THE Rev. John Sutcliff was born near Halifax, in Yorkshire, on the 9th of August, 1752 0. S. His parents were both of them pious characters, and remarkable for their strict attention to the instruction and government of their children. Of course he would be taught the good and the right way from his childhood. It does not appear, however, that he was "made wise unto salvation through faith in Christ Jesus," till about the 16th or 17th year of his age. This was under the ministry of his revered friend and father, Mr. John Fawcett, pastor of the church meeting at Hebden Bridge. Of this church he became a member, May 28th, 1769. Being of a serious and studious turn of mind, he appeared to his friends to possess gifts suited to the ministry; which was proposed to his consideration. The proposal met with his own wishes, and being desirous of obtaining all the instruction he could, he went in January, 1772, to the Bristol Academy, then under the care of Messrs. Hugh and Caleb Evans. Of his conduct in this situation, it is sufficient to say, that it procured him the esteem of his tutors, to the end of their lives.
In 1774, he left the Academy, and after stopping a short time at different places, in July 1775, he came to Olney. It was in the spring, of the following year, when the Association was held at Olney, that my acquaintance with him commenced; and from that day to this, all that I have known of him, has tended to endear him to me.
I cannot say when it was that he first became acquainted with the writings of President Edwards, and other New England Divines; but having read them, he drank deeply into them: particularly, into the harmony between the law and the gospel; between the obligations of men to love God with all their hearts, and their actual enmity against him; and between the duty of ministers to call on sinners to repent and believe in Christ for salvation, and the necessity of omnipotent grace to render the call effectual. The consequence was, that while he increased in his attachment to the Calvinistic doctrines, of human depravity, and of salvation by sovereign and efficacious grace, he rejected, as unscriptural, the high, or rather the hyper Calvinistic notions of the gospel; which went to set aside the obligations of sinners to every thing spiritually good, and the invitations of the Gospel, as being addressed to them.* Hence it was, that his preaching was disapproved by a part of his hearers, and that, in the early part of his ministry at Olney, he had to encounter a considerable portion of individual opposition. "By patience, calmness, and prudent perseverance, however, (says one of his friends,) he lived to subdue prejudice; and though his beginning was very unpropitious, from a small, and not united interest, he was the instrument of raising it to a large body of people, and a congregation most affectionately attached to him."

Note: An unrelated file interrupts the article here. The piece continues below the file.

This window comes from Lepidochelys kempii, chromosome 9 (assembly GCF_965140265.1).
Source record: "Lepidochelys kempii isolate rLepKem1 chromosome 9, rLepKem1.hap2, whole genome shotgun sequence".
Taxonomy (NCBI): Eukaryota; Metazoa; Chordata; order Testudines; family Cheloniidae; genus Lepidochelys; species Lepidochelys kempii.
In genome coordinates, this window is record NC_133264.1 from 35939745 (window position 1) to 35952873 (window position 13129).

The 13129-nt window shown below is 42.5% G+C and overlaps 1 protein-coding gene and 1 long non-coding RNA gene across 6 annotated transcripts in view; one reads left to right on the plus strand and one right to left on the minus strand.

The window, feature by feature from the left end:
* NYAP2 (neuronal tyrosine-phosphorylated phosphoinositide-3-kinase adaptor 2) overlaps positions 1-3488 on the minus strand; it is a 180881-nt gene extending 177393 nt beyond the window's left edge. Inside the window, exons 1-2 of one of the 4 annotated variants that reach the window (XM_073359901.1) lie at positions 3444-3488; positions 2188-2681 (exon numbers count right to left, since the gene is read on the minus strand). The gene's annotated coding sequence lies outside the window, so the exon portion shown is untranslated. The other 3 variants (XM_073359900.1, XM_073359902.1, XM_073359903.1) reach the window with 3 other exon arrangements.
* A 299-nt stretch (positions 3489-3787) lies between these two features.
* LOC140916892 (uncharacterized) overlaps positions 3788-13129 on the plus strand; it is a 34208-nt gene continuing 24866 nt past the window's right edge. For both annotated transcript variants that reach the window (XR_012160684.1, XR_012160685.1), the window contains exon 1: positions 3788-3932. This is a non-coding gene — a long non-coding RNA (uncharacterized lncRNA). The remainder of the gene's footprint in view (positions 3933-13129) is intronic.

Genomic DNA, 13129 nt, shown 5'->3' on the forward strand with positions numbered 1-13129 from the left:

He had a largeness of heart, that led him to expect much from the promises of God to the church, in the latter days. It was on his motion, I believe, that the association at Nottingham, in the spring of 1784, agreed to set apart an hour on the evening of the first Monday, in every month, for social prayer, for the success of the Gospel; and to invite christians of other denominations to unite with them in it.
It must have been about this time, that he became acquainted with Mr. Carey who then resided at Hackleton. Mr. C. had been baptized by Mr. (now Dr.) Ryland, at Northampton, on the 5th of October, 1783, and after a while joined the church at Olney, by which he was sent into the ministry. Mr. C. without reading any thing material on christian doctrine, besides the scriptures, had formed his own system; and which, on comparison, he found to be so near to that of several of the ministers in his neighbourhood, as to lay the foundation of a close and lasting friendship between them. But to return to our deceased brother —
In all the conversations between the years 1787 and 1792, which led to the formation of the Baptist Missionary Society, and all the meetings for fasting and prayer, both before and after it was formed, he bore a part.
In 1789, he republished President Edwards's "Humble Attempt to promote explicit agreement, and visible union of God's people, in extraordinary prayer, for the revival of religion." How much this publication contributed to that tone of feeling, which in the end determined five or six individuals to venture, though with many fears and misgivings, on an undertaking of such magnitude, I cannot say; but it doubtless had a very considerable influence on it.
In April, 1791, there was a double lecture at Clipstone; and both the sermons, one of which was delivered by brother Sutcliff,